Q. Carlos, a longtime Latino employee, frequently complains that he is paid less than his white, non-Latino counterparts. He blames this pay discrepancy on a previous supervisor who allegedly denied him several promotions in the late 1990s because of his national origin. I have heard about the Ledbetter Act. Could it affect us in this case?
A. Yes, the Ledbetter Act does affect you. In addition to amending the Equal Pay Act of 1963, the Ledbetter Act specifically amends Title VII of the Civil Rights Act of 1964, the Age Discrimination in Employment Act, the ADA and the Rehabilitation Act of 1973.
As a result, the Ledbetter Act applies to a broad range of claims of discrimination in compensation, including claims based on gender, race, color, national origin, religion, age and disability, to name a few. In essence, it makes it easier for employees to file pay discrimination claims by counting every “discriminatory” paycheck as a new violation that starts the statute of limitations “clock.”
How far back can Carlos go to collect pay under the Ledbetter Act?
Q. Carlos claims that the first time his previous supervisor made a discriminatory pay decision against him was in 1997, when he denied Carlos a promotion. The job went to a more junior white employee who Carlos believes was less qualified. If Carlos sues us, will he be able to recover back pay under the Ledbetter Act from the time of the first discriminatory pay decision?
A. No. Although the Ledbetter Act would allow Carlos to sue his employer for pay discrimination based on an alleged discriminatory compensation decision made almost 11 years ago—something he could not have done before the act’s passage—it does not extend the statute of limitations.
As a result, even though Carlos can now sue his employer for a discriminatory decision that took place in 1997, he cannot recover more than the two years of back pay permitted under Title VII’s statute of limitations.
Can Carlos use the Ledbetter Act to recover vacation time he says we owe him?
Q. Carlos also complains that since 1994, when he began working here, he has steadily been denied access to paid vacation. He claims that white employees regularly have their leave requests approved, while his are denied. Thus, he says, he can’t take full advantage of all of his allotted vacation time. Does the Ledbetter Act come into play in this issue?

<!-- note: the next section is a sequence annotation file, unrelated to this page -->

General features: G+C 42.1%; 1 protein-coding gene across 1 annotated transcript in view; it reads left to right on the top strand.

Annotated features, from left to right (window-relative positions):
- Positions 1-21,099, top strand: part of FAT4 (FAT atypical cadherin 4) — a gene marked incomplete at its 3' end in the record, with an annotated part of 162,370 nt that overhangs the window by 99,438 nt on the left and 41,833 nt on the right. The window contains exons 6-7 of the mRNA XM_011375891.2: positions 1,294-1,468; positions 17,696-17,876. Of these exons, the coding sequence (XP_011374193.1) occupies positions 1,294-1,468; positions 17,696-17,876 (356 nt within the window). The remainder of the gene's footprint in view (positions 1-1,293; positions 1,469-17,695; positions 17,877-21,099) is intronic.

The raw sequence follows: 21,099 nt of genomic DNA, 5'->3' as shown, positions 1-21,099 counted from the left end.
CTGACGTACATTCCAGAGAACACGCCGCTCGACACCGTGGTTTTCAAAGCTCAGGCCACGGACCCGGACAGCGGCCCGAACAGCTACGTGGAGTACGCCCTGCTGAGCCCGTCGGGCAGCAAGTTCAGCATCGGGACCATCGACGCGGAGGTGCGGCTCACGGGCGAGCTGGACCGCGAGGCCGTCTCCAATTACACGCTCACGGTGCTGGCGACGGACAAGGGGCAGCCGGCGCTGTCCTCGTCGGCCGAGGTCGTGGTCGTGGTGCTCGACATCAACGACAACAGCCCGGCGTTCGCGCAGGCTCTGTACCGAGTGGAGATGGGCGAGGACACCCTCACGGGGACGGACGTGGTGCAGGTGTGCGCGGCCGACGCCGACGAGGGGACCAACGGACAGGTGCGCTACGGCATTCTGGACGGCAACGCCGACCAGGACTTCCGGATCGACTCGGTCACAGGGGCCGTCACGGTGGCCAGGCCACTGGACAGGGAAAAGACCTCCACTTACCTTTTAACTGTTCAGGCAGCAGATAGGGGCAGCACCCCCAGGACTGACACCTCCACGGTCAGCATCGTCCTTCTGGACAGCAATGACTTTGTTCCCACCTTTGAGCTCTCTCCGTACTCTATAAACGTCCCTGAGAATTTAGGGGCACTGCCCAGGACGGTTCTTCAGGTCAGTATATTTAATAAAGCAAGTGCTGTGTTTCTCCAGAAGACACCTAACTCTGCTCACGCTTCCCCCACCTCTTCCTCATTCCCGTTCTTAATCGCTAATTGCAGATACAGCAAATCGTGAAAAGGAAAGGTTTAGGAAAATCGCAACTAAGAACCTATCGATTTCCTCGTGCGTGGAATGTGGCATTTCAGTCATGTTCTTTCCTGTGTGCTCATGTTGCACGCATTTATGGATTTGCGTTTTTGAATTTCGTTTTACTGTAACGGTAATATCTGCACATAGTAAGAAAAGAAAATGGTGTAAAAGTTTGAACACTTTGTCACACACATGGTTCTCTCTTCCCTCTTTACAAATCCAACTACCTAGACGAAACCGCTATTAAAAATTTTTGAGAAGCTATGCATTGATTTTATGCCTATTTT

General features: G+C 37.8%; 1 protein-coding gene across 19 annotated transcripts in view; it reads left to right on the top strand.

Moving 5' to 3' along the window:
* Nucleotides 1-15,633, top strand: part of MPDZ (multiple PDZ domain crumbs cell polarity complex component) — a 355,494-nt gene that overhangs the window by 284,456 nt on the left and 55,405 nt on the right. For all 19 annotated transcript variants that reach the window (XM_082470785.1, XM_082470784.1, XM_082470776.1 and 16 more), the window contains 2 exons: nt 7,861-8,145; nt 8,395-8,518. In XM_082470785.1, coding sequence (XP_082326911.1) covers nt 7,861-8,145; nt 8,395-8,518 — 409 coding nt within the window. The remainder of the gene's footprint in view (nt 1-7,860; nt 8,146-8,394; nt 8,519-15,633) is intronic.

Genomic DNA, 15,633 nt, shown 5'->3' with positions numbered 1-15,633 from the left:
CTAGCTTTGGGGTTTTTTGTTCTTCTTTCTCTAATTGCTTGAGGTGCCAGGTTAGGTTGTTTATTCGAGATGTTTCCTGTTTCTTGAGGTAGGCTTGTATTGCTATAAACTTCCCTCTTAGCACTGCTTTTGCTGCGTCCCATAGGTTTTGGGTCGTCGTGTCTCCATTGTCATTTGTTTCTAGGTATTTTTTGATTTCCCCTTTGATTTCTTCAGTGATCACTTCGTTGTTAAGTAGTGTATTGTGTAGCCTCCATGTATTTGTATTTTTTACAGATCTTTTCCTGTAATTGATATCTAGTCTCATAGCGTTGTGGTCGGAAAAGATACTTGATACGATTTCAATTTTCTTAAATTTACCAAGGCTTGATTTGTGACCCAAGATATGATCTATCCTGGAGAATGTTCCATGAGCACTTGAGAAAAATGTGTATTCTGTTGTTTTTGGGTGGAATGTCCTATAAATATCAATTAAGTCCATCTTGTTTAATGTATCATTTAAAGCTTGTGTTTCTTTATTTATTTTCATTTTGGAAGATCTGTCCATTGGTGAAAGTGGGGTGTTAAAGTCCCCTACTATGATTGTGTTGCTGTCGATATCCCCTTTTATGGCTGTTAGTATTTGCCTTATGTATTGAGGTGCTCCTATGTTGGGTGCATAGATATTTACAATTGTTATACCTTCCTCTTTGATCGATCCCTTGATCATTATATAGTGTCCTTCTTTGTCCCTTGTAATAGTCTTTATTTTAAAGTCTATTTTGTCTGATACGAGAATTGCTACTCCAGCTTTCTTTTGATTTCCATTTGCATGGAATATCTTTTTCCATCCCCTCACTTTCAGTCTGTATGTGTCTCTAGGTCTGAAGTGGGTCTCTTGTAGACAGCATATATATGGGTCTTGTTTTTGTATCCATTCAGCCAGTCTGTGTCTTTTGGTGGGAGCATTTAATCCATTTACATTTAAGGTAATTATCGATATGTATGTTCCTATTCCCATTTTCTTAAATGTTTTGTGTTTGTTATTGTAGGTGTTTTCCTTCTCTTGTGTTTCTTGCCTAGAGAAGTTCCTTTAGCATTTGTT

A. Yes. The Ledbetter Act permits the recovery of wage, benefits and “other compensation.” It clarifies that “other compensation” may include a wide range of remuneration, including paid leave, health care benefits, bonuses, stock options and pension payments (except those received after retirement).
As a result, Carlos may rightfully request payment of paid leave “owed.”
How should we go about minimizing the impact of the Ledbetter Act?
Q. What should we do to minimize our liability for pay discrimination claims under the Ledbetter Act?
A. As always, employers should act now to minimize their liability for future pay discrimination claims. To minimize liability under the Ledbetter Act, you should:
1. Review documents that address your compensation policy and make sure they accurately reflect current compensation practices.
2. Create an accurate employee database and implement a comprehensive, consistent and carefully drafted compensation policy.
3. Scrutinize the factors considered in determining an employee’s compensation.
4. Ensure you fairly and uniformly apply your compensation policy in a nondiscriminatory manner.
5. Establish and communicate clear internal complaint and appeal procedures.
6. Provide managers and supervisors with the necessary training to spot and address pay inequities.
Don’t wait for Carlos to sue before investigating his allegations. The resources spent investigating and addressing his claims today could help stave off or minimize more costly litigation in the future.
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